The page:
The massive vehicle recalls that General Motors (NYSE:GM) has had to initiate over the past few months continues to garner headlines. Given the size of the recalls and the usual suspects (The press, plaintiff attorneys, congressional gadflies, etc. …) pumping the story of the moment, this is incredibly predictable.
I continue to hold and have even added a bit to my stake in General Motors, as I believe the story is overblown and will eventually pass as the herd moves on to the next hot topic of corporate malfeasance. Although tragic, the defective part in question has only been identified (and not for the lack of trying by the media and lawyers) in 13 deaths, of which 12 of the victims were either not wearing their seat belt and/or driving under the influence - apologies to any if this is interpreted as callous to the victims as that is not the intention.
There have been myriad questions around this fiasco including when did the executives know about the defect? Why weren't the recalls initiated sooner? And of course, did the government know about any of these problems when it was General Motors biggest shareholder? To me, other than when will this ordeal end for General Motors; the biggest question for investors is whether General Motors' current travails are helping rival Ford (NYSE:F).
I think the answer is both yes and no. The press the recall problems are generating does not seem to be affecting monthly sales of General Motors' vehicles domestically according to the sales reports that have been released since the problem first became known. This seems logical as few if any new vehicles are subject to these various recalls and this is a "used" vehicle issue.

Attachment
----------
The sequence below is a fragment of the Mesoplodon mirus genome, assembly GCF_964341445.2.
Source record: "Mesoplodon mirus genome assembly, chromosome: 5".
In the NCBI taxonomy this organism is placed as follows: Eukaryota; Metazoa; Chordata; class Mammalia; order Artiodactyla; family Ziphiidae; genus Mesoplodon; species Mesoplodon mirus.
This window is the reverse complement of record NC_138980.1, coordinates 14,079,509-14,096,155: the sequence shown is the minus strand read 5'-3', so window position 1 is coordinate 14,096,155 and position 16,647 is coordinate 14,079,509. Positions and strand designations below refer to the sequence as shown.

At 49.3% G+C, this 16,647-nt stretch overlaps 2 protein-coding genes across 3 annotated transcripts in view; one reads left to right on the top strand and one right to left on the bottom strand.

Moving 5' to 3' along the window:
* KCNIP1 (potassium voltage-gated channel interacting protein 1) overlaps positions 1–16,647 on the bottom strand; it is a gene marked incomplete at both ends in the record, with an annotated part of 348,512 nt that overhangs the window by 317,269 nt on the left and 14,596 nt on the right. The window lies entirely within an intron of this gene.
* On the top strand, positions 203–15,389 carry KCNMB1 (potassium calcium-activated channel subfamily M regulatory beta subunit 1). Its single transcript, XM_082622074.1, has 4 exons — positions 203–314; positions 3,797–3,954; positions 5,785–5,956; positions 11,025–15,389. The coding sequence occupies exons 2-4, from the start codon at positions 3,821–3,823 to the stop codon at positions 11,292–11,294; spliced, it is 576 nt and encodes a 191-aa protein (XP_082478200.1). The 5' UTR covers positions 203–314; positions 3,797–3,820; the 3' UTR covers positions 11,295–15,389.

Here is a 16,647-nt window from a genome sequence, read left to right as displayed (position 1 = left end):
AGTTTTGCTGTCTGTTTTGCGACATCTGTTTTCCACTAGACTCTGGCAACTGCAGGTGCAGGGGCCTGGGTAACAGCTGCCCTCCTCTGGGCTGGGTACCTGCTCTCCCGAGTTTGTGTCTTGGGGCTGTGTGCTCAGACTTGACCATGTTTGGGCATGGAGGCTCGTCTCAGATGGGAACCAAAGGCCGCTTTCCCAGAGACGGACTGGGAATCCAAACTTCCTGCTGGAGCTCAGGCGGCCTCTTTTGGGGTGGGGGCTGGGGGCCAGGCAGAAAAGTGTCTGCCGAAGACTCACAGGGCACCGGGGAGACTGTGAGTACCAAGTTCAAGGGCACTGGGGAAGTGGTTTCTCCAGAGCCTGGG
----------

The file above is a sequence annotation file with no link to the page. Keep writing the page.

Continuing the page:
However, judging from the movements of both auto manufacturing stocks over the three months since this problem started to get traction, Ford has benefited from a shift in sentiment among the two equity choices when it comes pure American car manufacturers. Not only has it easily outperformed General Motors over the past 90 days but has also beat the S&P 500 over that time frame.
The improved sentiment by way of comparison should continue as long as this recall story has legs. In addition, it is not the only reason to own Ford here. Domestic auto sales continue to improve from the tepid levels in the first three months of the year driven by the horrid weather throughout the country this year.
The company is also ramping up strongly in China. It is rapidly approaching 100,000 vehicles/month level as sales are rising some 30% Y/Y in 2014. Things also continue to slowly improve in Europe. Finally, it has myriad new launches in the next twelve months including its lauded all new aluminum bodied F-150. The loss of 700 pounds of weight will improve fuel economy, towing capacity, payload capabilities, and stopping distance for drivers. It is also a very high margin vehicle with many times the profits per vehicle of a car.
Ford shares are cheap at under 10x trailing earnings with a dividend yield north of three percent (3.1%). The stock also has five-year projected PEG of under 1 (.95). Although I own both auto stocks and like each of their long-term prospects, Ford is probably the one to own over the next few months. BUY
Disclosure: I am long F, GM. I wrote this article myself, and it expresses my own opinions. I am not receiving compensation for it (other than from Seeking Alpha). I have no business relationship with any company whose stock is mentioned in this article.